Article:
Some have left (or tried to leave) the empire, like Cuba, Iran, Vietnam, Nicaragua and Iraq, with mixed success.

Most stay, even if they do not always agree with America. The thinking is that they are better off sticking with America than standing alone. Many are near big countries which they fear more than faraway America, like the countries near Russia and China.

During the Second World War much of the wealth of the British Empire came to America to pay for the war against Hitler. After the war, America was the only large, rich country whose homeland was untouched by war.

It soon found itself locked in a cold war against Russia and its empire – then known as the Soviet Union and the Warsaw Pact. The Soviet empire fell in 1991.

Since 2001 it has been fighting a war against Osama bin Laden and his worldwide network of terror, who are fighting a holy war. The main battlefield is the Middle East where each seeks an empire.

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British Empire

The British Empire (fl. 1815-1942) was the largest empire in history, larger even than the Mongol empire. It ruled the seas, a fourth of the land and a fourth of mankind. It had more people than even China. It was the top power in the world from Napoleon to Hitler, from 1815 to 1942. The war against Hitler left it broke and worn out and it fell apart in the years that followed.

During the war its wealth and position went to America, a daughter of the empire. Many regard present American world power as the British Empire II. New York and Washington have simply taken the place of London.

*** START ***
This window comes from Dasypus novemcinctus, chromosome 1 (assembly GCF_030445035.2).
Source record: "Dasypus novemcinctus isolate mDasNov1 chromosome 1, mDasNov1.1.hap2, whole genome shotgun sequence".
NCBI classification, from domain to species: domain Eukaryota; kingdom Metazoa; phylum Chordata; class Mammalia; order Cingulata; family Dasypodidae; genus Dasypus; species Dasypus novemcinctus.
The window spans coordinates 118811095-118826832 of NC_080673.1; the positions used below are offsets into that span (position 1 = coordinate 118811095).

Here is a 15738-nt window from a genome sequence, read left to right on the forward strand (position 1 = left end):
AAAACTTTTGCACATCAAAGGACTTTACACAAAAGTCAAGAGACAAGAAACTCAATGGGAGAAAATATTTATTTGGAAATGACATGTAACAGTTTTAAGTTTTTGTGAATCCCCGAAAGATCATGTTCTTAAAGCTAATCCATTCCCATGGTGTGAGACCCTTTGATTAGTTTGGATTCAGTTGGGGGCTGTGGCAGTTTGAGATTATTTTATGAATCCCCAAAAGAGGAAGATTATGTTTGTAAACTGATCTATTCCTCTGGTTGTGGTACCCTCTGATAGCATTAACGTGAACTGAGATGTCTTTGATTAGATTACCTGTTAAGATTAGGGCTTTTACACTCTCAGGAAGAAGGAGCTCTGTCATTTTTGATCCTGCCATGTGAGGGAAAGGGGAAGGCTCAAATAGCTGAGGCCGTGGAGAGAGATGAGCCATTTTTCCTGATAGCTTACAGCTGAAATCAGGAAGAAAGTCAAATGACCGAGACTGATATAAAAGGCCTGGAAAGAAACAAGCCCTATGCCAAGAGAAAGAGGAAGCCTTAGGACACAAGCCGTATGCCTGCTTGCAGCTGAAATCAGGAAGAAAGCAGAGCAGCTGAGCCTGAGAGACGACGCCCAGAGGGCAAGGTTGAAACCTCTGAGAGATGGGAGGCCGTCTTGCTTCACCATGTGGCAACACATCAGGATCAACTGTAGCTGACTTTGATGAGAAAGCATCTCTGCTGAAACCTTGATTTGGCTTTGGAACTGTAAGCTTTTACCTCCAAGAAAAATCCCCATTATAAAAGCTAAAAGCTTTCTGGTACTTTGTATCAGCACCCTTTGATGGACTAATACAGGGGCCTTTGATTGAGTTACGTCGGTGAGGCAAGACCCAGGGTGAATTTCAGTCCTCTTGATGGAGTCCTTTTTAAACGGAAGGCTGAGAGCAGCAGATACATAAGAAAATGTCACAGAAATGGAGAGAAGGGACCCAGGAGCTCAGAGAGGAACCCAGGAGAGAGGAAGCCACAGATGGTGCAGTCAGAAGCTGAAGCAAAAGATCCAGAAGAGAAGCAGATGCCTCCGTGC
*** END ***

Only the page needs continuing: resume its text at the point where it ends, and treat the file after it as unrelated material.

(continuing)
Although the rise of industry started in Britain, it did not spread to its empire – most of the empire remained shockingly backward and poor. But by the 1940s industry had spread to Europe, America and Japan. So when war came in the 1940s it found that it was no longer the mighty power that it once had been. The world had changed.

In the old days, land was power. Now it was industry and business. The landed rich of Britain saw this shift in power in their own island in the 1800s and then saw it take place again in the world at large in the 1900s.

The empire was built on sea trade and sea power. For the most part it was made up of ports and countries along the sea from London to Hong Kong.

London was the centre of the empire and world trade. At the time it was the largest port and largest city in the world.

In 1940 the empire had 600 million people. A tenth lived in Britain, two-thirds in India and the remaining 140 million in other parts of the empire.

By 1940 Australia, New Zealand, Canada and South Africa were dominions. That meant they were no longer ruled by Britain, but they still worked within the empire in matters of trade and war.

Most of the countries that were once part of the empire are now part of the Commonwealth.

In the late 1600s and 1700s it got rich mainly from slaves and sugar. It lost its American colonies but then became the top power in the West after defeating Napoleon.

In the 1800s it freed the slaves and shifted its attention to India and later Africa. In the 1900s it went broke fighting two wars against Germany.

What the British Empire gave the world among other things: cricket, world trade, parliaments, football, capitalism and English as a world language.

It brought the Christian faith to much of Africa but left Africa and the Arab world weak and divided. It left Hindu India poor but in one piece and so it is much stronger today because of it.

Hitler and Gandhi, more than anyone else, brought the empire down. But it had fallen behind in many ways – in teaching science, in building arms, in spreading industry, in freeing trade – and so it was only a matter of time before it fell.

– Abagond, 2006.


Lands the British ruled at one time or other between 1600 and 2000. Click to enlarge.